Energy substitutability in transition agriculture: estimates and implications for Hungary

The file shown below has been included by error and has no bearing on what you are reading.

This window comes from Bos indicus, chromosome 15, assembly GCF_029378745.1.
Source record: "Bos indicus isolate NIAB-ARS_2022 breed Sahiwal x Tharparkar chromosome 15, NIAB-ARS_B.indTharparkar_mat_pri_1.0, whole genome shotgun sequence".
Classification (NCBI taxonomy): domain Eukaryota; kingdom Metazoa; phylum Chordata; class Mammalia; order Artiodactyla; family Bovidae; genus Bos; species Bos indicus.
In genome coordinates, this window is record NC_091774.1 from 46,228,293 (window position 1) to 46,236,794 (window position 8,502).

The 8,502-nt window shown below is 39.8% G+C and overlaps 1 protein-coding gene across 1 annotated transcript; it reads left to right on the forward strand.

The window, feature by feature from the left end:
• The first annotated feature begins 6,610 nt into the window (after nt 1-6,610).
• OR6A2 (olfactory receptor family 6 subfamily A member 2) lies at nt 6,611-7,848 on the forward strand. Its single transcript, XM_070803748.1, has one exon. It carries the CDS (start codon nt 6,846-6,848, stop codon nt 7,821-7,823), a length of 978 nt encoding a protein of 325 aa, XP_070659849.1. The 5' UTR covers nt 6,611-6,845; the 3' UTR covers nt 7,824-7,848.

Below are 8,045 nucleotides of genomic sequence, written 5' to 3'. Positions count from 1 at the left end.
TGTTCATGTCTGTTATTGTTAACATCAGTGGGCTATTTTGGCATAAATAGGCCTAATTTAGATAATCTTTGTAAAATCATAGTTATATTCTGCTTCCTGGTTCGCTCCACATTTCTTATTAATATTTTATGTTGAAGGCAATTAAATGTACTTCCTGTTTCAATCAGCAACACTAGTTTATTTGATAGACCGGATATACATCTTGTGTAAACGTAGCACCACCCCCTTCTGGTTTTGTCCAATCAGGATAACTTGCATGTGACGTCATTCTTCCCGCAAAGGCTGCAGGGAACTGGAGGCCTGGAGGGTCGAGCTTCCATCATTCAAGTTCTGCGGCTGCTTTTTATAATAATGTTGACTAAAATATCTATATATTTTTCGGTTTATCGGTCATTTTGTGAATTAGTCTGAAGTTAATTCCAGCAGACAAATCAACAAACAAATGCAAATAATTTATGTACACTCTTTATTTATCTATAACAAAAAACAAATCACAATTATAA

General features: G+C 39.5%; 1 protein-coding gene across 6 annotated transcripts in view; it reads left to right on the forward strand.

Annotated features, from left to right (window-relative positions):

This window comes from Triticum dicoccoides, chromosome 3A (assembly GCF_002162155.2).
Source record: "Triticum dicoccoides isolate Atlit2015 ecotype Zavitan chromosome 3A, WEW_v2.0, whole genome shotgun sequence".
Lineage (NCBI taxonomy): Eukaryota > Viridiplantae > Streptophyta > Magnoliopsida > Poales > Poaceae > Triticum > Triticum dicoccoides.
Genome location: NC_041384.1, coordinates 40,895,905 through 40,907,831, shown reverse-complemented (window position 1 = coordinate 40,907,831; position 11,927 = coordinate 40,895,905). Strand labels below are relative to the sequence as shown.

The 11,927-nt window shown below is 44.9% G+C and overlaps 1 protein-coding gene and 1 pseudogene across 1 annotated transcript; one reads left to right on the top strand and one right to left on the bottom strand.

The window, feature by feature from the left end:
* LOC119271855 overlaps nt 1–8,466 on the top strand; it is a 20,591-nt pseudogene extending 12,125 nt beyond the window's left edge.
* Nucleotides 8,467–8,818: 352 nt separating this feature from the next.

Subsidised energy prices in pre-transition Hungary had led to excessive energy intensity in the agricultural sector. Transition has resulted in steep input price increases. In this study, Allen and Morishima elasticities of substitution are estimated to study the effects of these price changes on energy use, chemical input use, capital formation and employment. Panel data methods, Generalised Method of Moments (GMM) and instrument exogeneity tests are used to specify and estimate technology and substitution elasticities. Results indicate that indirect price policy may be effective in controlling energy consumption. The sustained increases in energy and chemical input prices have worked together to restrict energy and chemical input use, and the substitutability between energy, capital and labour has prevented the capital shrinkage and agricultural unemployment situations from being worse. The Hungarian push towards lower energy intensity may be best pursued through sustained energy price increases rather than capital subsidies. © 2003 Elsevier B.V. All rights reserved.
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